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在线翻译:
szdaily -> Markets -> 
Shadow banking may face fresh crackdown
    2018-04-24  08:53    Shenzhen Daily

INVESTORS who pushed up Chinese bank shares last week on news of lower reserve requirements may have been celebrating too soon.

The subtext to last Tuesday’s move is an effort to prepare the banks for a painful new phase in China’s campaign to reduce financial sector risks, as regulators free up deposit rates and accelerate their crackdown on the nation’s US$16 trillion shadow banking sector.

“China is gearing up to crack a hard nut with deleveraging and financial reforms, and the central bank is offering some coordinated policies to ensure it will be a smooth transition,” said Xia Le, chief Asia economist at Banco Bilbao Vizcaya Argentaria SA in Hong Kong.

The People’s Bank of China’s decision to free up more liquidity for banks by slashing reserve ratio requirements, at a time when funding conditions are plentiful, shows the central bank is trying to insulate lenders for the next phase of reform, said Ming Ming, head of fixed income research at Citic Securities Co.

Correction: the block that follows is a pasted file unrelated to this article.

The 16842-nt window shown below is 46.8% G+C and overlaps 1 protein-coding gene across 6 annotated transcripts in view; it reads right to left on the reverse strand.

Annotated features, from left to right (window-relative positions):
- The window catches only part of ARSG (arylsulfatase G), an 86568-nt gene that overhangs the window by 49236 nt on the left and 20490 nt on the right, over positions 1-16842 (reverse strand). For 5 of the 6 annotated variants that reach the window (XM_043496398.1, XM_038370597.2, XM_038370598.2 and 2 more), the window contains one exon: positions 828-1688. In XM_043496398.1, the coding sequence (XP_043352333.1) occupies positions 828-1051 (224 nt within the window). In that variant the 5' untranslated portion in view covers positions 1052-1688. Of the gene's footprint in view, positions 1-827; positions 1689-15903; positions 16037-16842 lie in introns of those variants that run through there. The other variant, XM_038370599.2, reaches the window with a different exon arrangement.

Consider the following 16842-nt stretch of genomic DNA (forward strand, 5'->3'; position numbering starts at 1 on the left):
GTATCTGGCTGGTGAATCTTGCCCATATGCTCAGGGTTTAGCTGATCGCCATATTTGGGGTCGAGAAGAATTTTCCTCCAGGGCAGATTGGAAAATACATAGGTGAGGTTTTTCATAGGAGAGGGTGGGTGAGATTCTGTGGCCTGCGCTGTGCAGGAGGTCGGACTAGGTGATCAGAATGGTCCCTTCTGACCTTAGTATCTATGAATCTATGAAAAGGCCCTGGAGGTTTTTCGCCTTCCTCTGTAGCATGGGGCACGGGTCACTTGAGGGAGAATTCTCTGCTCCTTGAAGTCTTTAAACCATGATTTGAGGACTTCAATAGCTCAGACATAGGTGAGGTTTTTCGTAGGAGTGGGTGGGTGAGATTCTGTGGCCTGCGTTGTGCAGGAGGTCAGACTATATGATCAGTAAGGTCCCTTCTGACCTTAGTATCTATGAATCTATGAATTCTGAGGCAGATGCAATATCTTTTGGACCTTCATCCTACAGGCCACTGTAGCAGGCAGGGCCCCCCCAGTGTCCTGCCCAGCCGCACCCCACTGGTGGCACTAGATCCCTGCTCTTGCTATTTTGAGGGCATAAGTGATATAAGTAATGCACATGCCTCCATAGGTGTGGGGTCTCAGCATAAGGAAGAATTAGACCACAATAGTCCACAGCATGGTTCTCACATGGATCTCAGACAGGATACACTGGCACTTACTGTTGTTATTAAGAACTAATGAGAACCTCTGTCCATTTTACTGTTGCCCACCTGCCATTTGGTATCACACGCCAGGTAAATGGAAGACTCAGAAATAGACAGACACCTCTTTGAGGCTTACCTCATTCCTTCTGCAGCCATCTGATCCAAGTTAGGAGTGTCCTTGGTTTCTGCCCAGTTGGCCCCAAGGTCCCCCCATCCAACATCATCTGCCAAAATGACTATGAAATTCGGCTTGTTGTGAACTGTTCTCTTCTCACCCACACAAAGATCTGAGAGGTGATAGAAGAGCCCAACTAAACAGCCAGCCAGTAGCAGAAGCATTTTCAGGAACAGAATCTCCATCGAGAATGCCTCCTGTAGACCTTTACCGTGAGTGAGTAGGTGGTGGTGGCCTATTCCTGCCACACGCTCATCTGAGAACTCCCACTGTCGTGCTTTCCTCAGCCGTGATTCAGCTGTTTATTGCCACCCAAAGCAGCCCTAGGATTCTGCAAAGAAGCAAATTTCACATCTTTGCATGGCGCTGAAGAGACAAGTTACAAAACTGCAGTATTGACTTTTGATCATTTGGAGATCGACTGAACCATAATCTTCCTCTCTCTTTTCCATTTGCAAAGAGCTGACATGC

A key element of that reform process is a plan to give banks greater freedom to set interest rates, flagged by Yi Gang, central bank governor, at the Boao forum earlier this month. That will help banks better compete for deposits from Chinese savers and hasten the shift away from shadow instruments such as wealth management products.

Already, China Construction Bank Corp., Bank of China Ltd. and other large lenders have started trying to attract funding by rolling out certificates of deposit with sharply higher interest rates.

But the move away from off balance sheet wealth management products to on-balance sheet deposit funding is likely to be painful. Guosen Securities Co. analyst Wang Jian described interest rate liberalization as like “throwing a bomb at banks” in an April 11 note, saying the need to offer higher deposit rates to attract funds could push them into riskier lending, to real estate for example, in order to protect profits.

That helps explain the lifeline thrown to banks last week with the 1 percentage point reserve requirement ratio cut for large commercial banks and some other banks, effective Wednesday.

The move will help banks to repay 900 billion yuan (US$143 billion) in outstanding medium-term lending facility loans they borrowed from the central bank, according to the central bank.

It is expected to unleash another 400 billion yuan in liquidity, which can be used to raise lending. (SD-Agencies)

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